A fascinating study by Alan T. Sorensen in 2003 on PPO discount patterns is an instructive read. The State of Connecticut’s data of the state’s hospital industry provided Sorensen a rare opportunity to study payer-level differences in negotiated discounts for hospital services and gives the reader insight into certain myths the managed care industry (including carriers, TPAs, agents and brokers) have successfully foisted upon clueless consumers for the past 35 years.
What follows is a summary of Sorensen’s findings which exposes some basic fallacies we all have been educated to believe:
“Payer size appears to affect bargaining power, but the economic significance of the effect is small. Much larger than the effect of payer size is the influence of payer’s abilities to ‘move market share’ by channeling patients to hospitals with which favorable discounts have been negotiated.”
Interpretation: Size matters little, steerage matters greatly. However, when you look at the provider panels of PPO networks, you see almost every hospital in town on the network – therefore little or no steerage – we don’t have PPOs anymore, we have APOs (All Providers Network).
“Pauly (1998) has noted (and the data herein confirm) that even very small managed care organizations (MCOs) often negotiate substantial discounts from hospitals.”
Interpretation: Size matters little
“Results from an econometric model suggest patient channeling is relatively more important than payer size in determining discount magnitudes; in particular, the impact on discounts of a one standard deviation increase in a payer’s ability to channel patients is roughly eight times larger than the impact of an equivalent increase in payer size.”
Interpretation: Size is not as important as steerage
“The second difficulty inherent in this study is that hospital’s listed rates may vary, so that reported discounts may reflect percentages of unequal bases. For instance, if two hospitas charge $200 and $180 (respectively) for the same procedure, and a payer negotiates a 10% discount at the first hospital but no discount at the other, the data will indicate that the payer has a more favorable discount agreement with the first hospital even though it pays the same price at either facility.”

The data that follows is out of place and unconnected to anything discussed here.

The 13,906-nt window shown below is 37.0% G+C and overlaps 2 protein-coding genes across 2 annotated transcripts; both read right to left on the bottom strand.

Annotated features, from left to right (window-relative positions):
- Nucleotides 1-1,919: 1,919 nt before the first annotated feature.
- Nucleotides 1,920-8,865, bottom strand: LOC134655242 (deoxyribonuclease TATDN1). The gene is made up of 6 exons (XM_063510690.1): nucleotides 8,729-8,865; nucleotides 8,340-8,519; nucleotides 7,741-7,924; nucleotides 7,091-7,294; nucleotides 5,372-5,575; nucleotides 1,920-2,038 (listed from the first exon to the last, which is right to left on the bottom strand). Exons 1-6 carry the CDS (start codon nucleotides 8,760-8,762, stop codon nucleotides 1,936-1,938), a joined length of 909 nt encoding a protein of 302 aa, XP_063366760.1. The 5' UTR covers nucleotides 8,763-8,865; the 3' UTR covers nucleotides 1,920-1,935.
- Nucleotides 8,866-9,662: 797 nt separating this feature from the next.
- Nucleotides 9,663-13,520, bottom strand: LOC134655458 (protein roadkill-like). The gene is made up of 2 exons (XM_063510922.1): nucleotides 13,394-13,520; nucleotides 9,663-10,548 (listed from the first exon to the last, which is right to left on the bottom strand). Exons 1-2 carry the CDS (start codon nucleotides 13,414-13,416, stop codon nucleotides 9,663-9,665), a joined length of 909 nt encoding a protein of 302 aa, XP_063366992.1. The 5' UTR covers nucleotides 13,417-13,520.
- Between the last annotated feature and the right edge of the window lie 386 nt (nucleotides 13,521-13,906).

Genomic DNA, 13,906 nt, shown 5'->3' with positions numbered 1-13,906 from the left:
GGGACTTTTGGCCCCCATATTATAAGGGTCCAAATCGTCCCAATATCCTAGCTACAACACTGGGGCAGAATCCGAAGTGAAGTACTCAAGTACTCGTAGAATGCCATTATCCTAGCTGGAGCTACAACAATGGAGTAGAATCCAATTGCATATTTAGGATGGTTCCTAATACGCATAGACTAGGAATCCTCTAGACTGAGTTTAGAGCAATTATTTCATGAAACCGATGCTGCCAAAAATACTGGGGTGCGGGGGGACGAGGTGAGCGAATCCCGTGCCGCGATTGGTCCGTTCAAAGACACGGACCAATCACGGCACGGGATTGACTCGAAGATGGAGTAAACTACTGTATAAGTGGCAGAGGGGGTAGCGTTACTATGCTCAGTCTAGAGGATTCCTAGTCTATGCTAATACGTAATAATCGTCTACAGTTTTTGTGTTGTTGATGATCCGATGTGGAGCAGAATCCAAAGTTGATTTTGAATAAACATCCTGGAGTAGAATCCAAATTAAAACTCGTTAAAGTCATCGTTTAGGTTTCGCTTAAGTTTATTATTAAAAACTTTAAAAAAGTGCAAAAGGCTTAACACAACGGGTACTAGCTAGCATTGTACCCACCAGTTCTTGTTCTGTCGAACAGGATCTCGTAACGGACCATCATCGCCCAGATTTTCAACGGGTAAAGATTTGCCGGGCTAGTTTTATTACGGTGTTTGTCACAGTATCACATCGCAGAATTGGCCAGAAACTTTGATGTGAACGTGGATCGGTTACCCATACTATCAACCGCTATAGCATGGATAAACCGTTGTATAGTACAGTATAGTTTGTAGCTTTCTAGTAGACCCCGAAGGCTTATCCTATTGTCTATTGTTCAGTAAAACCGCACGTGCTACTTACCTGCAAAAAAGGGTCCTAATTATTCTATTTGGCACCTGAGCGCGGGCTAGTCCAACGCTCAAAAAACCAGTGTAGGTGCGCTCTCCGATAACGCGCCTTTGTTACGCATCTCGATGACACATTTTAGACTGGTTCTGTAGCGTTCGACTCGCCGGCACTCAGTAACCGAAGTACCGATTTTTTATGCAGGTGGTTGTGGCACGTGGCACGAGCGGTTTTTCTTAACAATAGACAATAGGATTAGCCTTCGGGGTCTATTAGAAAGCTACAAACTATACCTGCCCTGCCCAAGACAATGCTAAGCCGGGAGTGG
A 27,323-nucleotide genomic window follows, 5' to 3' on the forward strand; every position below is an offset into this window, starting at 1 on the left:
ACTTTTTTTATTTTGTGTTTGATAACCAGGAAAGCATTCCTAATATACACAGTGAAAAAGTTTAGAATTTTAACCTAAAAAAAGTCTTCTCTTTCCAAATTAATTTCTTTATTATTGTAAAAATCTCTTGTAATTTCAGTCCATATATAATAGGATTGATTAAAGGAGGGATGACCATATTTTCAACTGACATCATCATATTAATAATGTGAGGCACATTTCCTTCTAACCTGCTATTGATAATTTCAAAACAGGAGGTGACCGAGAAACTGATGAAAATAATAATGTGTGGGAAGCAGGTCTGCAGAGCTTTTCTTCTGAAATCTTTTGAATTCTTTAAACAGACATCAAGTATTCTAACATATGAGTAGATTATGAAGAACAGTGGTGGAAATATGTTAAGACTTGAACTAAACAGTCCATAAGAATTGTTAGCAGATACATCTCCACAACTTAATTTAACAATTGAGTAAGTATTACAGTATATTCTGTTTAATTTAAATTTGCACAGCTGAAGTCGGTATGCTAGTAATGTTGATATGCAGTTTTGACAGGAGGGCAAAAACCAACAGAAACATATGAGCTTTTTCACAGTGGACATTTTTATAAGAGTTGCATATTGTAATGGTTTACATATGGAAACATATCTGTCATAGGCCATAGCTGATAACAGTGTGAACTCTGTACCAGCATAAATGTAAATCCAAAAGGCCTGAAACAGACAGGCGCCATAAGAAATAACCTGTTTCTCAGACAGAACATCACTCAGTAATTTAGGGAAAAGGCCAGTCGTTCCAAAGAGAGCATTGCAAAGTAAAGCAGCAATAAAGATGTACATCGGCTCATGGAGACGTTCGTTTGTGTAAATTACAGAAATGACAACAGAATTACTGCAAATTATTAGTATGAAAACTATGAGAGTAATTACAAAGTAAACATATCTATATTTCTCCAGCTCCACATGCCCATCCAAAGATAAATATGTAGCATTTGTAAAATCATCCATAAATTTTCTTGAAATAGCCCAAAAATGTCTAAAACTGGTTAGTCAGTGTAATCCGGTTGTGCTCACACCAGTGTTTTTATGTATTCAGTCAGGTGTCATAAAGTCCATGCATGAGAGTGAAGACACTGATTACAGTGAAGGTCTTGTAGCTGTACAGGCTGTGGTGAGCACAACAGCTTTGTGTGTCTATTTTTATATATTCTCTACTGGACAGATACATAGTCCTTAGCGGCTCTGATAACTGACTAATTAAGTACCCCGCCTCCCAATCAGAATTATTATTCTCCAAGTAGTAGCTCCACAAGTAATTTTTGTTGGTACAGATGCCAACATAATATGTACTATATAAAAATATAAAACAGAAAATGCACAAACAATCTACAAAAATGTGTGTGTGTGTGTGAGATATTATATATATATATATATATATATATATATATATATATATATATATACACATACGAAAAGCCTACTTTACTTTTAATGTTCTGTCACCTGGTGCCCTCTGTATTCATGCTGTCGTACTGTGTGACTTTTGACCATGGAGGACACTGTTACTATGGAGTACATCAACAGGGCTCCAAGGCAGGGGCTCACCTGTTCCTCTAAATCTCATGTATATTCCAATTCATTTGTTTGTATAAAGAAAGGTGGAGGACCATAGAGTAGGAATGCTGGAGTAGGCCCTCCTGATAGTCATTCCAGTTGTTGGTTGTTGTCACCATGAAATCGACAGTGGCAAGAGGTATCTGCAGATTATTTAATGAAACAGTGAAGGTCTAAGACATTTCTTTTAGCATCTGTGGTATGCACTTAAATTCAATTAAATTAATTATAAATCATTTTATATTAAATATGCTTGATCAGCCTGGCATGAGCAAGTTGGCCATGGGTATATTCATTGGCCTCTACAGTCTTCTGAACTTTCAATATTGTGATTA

Interpretation: Discounts off Billed Charges mean little when comparing PPO discounts
“The point estimate suggest that increasing a payer’s hospital payments in a county by 10% would enable that payer to extract an additional one tenth of a percentage point in discount negotiations with hospitals. Although this effect is statistically distinguishable from zero, its apparent economic significance is very small.”
Interpretation: Huh? Pay a hospital 10% more to get an overall discount increase of .0010? Sure, “its apparent economic significance is very small” to someone. But it is definitely not small to consumers who end up paying for all of this.
Alan T. Sorensen, Stanford Graduate School of Business, Stanford, California (email@example.com)
Editor’s Note: This study is on our archives at RiskManagers.us. We are not sure if Mr. Sorensen is still at Stanford nor are we certain his email address is still active.